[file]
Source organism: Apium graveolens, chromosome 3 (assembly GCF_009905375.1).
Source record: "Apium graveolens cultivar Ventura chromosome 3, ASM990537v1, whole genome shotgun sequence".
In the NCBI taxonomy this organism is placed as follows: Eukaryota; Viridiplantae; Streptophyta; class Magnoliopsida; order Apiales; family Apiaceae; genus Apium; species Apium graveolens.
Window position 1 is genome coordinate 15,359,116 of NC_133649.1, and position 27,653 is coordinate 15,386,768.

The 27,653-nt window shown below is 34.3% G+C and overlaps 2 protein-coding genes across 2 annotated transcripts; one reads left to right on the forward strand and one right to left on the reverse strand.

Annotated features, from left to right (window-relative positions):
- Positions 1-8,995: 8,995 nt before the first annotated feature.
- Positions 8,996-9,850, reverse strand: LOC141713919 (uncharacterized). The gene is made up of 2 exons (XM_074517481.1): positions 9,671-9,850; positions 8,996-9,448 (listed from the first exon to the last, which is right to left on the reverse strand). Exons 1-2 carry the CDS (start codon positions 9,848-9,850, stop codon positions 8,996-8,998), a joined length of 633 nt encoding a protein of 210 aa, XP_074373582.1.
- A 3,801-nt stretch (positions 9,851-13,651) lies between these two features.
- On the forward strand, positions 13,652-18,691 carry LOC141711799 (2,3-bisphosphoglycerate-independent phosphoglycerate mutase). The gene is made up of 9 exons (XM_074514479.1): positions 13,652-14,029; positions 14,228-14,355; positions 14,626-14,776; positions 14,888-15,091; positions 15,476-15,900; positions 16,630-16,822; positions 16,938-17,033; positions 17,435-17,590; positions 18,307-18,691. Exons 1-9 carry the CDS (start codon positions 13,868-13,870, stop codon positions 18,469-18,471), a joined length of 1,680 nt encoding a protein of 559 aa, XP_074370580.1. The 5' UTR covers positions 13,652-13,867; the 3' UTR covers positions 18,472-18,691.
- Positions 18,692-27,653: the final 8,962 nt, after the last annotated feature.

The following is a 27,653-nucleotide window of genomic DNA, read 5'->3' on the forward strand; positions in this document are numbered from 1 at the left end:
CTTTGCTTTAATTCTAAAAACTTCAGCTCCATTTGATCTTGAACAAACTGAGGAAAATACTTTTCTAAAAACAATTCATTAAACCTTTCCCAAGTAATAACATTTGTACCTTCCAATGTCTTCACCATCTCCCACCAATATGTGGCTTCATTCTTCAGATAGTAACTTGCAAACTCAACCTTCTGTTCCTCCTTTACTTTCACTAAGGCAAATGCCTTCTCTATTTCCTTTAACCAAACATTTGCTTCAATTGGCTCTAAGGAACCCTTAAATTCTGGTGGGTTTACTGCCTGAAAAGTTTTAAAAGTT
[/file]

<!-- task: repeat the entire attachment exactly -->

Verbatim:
Source organism: Apium graveolens, chromosome 3 (assembly GCF_009905375.1).
Source record: "Apium graveolens cultivar Ventura chromosome 3, ASM990537v1, whole genome shotgun sequence".
In the NCBI taxonomy this organism is placed as follows: Eukaryota; Viridiplantae; Streptophyta; class Magnoliopsida; order Apiales; family Apiaceae; genus Apium; species Apium graveolens.
Window position 1 is genome coordinate 15,359,116 of NC_133649.1, and position 27,653 is coordinate 15,386,768.

The 27,653-nt window shown below is 34.3% G+C and overlaps 2 protein-coding genes across 2 annotated transcripts; one reads left to right on the forward strand and one right to left on the reverse strand.

Annotated features, from left to right (window-relative positions):
- Positions 1-8,995: 8,995 nt before the first annotated feature.
- Positions 8,996-9,850, reverse strand: LOC141713919 (uncharacterized). The gene is made up of 2 exons (XM_074517481.1): positions 9,671-9,850; positions 8,996-9,448 (listed from the first exon to the last, which is right to left on the reverse strand). Exons 1-2 carry the CDS (start codon positions 9,848-9,850, stop codon positions 8,996-8,998), a joined length of 633 nt encoding a protein of 210 aa, XP_074373582.1.
- A 3,801-nt stretch (positions 9,851-13,651) lies between these two features.
- On the forward strand, positions 13,652-18,691 carry LOC141711799 (2,3-bisphosphoglycerate-independent phosphoglycerate mutase). The gene is made up of 9 exons (XM_074514479.1): positions 13,652-14,029; positions 14,228-14,355; positions 14,626-14,776; positions 14,888-15,091; positions 15,476-15,900; positions 16,630-16,822; positions 16,938-17,033; positions 17,435-17,590; positions 18,307-18,691. Exons 1-9 carry the CDS (start codon positions 13,868-13,870, stop codon positions 18,469-18,471), a joined length of 1,680 nt encoding a protein of 559 aa, XP_074370580.1. The 5' UTR covers positions 13,652-13,867; the 3' UTR covers positions 18,472-18,691.
- Positions 18,692-27,653: the final 8,962 nt, after the last annotated feature.

The following is a 27,653-nucleotide window of genomic DNA, read 5'->3' on the forward strand; positions in this document are numbered from 1 at the left end:
CTTTGCTTTAATTCTAAAAACTTCAGCTCCATTTGATCTTGAACAAACTGAGGAAAATACTTTTCTAAAAACAATTCATTAAACCTTTCCCAAGTAATAACATTTGTACCTTCCAATGTCTTCACCATCTCCCACCAATATGTGGCTTCATTCTTCAGATAGTAACTTGCAAACTCAACCTTCTGTTCCTCCTTTACTTTCACTAAGGCAAATGCCTTCTCTATTTCCTTTAACCAAACATTTGCTTCAATTGGCTCTAAGGAACCCTTAAATTCTGGTGGGTTTACTGCCTGAAAAGTTTTAAAAGTT